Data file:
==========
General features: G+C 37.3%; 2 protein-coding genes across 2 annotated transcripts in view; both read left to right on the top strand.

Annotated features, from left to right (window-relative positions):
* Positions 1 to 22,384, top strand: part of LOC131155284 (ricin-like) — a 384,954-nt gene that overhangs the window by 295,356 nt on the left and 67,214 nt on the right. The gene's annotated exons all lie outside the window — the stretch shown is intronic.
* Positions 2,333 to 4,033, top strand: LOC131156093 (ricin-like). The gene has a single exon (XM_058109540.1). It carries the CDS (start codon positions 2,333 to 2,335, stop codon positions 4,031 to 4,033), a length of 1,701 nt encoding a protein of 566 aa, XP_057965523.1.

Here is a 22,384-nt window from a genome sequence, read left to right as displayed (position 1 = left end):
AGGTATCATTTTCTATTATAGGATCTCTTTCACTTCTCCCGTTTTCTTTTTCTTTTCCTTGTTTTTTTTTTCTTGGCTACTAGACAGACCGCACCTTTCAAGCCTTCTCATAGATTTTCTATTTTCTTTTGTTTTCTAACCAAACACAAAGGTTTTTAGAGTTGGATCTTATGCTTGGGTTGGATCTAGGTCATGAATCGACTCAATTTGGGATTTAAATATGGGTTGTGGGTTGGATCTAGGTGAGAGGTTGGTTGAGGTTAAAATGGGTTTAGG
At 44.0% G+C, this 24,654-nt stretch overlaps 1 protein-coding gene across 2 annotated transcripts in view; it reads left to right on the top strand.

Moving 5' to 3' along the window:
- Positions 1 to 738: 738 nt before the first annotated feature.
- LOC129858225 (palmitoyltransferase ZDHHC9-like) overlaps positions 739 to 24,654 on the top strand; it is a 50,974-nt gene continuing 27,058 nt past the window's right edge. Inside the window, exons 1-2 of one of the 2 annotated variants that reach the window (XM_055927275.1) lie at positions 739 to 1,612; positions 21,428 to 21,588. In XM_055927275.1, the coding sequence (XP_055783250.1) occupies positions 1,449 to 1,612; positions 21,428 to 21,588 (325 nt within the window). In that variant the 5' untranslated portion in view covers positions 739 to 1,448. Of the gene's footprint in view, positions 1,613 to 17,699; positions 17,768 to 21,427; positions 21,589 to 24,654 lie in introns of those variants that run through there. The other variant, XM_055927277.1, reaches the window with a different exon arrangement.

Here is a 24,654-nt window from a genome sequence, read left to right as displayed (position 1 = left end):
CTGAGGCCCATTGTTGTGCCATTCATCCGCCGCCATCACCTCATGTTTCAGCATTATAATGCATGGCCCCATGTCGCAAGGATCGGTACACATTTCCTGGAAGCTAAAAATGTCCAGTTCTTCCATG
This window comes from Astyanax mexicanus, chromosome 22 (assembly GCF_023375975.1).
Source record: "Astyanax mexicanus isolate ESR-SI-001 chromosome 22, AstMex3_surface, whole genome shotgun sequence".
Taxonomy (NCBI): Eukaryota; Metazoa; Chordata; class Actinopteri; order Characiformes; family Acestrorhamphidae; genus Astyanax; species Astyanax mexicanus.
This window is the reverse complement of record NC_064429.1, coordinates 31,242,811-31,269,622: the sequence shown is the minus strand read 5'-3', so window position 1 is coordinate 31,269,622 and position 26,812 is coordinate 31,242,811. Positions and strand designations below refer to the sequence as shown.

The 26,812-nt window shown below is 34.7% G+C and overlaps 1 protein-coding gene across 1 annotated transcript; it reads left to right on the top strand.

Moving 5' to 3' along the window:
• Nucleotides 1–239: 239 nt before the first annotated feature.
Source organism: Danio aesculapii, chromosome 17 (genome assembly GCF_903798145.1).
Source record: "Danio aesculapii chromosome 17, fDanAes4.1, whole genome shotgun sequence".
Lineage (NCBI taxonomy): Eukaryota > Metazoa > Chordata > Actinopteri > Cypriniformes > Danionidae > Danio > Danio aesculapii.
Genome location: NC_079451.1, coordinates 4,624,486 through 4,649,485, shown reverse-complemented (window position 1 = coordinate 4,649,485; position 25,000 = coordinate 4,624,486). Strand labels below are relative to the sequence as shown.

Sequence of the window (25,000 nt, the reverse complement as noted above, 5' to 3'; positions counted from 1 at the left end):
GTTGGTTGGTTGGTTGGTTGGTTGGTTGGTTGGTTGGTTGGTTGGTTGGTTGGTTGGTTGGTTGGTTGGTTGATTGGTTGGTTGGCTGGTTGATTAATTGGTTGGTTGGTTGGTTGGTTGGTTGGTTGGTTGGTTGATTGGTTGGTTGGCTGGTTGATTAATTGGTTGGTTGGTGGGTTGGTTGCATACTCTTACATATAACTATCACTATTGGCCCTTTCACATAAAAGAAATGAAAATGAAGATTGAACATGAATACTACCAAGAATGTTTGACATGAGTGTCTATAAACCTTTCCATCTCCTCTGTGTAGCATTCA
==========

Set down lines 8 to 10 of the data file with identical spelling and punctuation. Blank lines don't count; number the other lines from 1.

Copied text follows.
Moving 5' to 3' along the window:
- Positions 1 to 738: 738 nt before the first annotated feature.
- LOC129858225 (palmitoyltransferase ZDHHC9-like) overlaps positions 739 to 24,654 on the top strand; it is a 50,974-nt gene continuing 27,058 nt past the window's right edge. Inside the window, exons 1-2 of one of the 2 annotated variants that reach the window (XM_055927275.1) lie at positions 739 to 1,612; positions 21,428 to 21,588. In XM_055927275.1, the coding sequence (XP_055783250.1) occupies positions 1,449 to 1,612; positions 21,428 to 21,588 (325 nt within the window). In that variant the 5' untranslated portion in view covers positions 739 to 1,448. Of the gene's footprint in view, positions 1,613 to 17,699; positions 17,768 to 21,427; positions 21,589 to 24,654 lie in introns of those variants that run through there. The other variant, XM_055927277.1, reaches the window with a different exon arrangement.